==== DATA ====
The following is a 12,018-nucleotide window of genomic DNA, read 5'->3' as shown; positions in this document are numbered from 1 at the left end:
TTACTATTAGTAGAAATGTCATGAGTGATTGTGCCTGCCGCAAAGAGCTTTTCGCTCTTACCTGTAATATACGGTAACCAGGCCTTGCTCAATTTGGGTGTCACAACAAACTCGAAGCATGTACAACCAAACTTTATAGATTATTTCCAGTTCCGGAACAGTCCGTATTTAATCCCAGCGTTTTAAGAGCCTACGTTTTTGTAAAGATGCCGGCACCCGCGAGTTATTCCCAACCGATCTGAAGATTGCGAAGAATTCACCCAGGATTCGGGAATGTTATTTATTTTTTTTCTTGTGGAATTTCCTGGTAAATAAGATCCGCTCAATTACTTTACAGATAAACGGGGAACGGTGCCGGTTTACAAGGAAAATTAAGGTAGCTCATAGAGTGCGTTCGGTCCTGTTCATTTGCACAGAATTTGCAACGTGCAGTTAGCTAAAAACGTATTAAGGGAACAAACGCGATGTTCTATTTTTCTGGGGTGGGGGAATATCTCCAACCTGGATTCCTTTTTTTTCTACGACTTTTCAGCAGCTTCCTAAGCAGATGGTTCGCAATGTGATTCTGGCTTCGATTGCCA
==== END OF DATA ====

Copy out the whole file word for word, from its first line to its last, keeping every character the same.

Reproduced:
The following is a 12,018-nucleotide window of genomic DNA, read 5'->3' as shown; positions in this document are numbered from 1 at the left end:
TTACTATTAGTAGAAATGTCATGAGTGATTGTGCCTGCCGCAAAGAGCTTTTCGCTCTTACCTGTAATATACGGTAACCAGGCCTTGCTCAATTTGGGTGTCACAACAAACTCGAAGCATGTACAACCAAACTTTATAGATTATTTCCAGTTCCGGAACAGTCCGTATTTAATCCCAGCGTTTTAAGAGCCTACGTTTTTGTAAAGATGCCGGCACCCGCGAGTTATTCCCAACCGATCTGAAGATTGCGAAGAATTCACCCAGGATTCGGGAATGTTATTTATTTTTTTTCTTGTGGAATTTCCTGGTAAATAAGATCCGCTCAATTACTTTACAGATAAACGGGGAACGGTGCCGGTTTACAAGGAAAATTAAGGTAGCTCATAGAGTGCGTTCGGTCCTGTTCATTTGCACAGAATTTGCAACGTGCAGTTAGCTAAAAACGTATTAAGGGAACAAACGCGATGTTCTATTTTTCTGGGGTGGGGGAATATCTCCAACCTGGATTCCTTTTTTTTCTACGACTTTTCAGCAGCTTCCTAAGCAGATGGTTCGCAATGTGATTCTGGCTTCGATTGCCA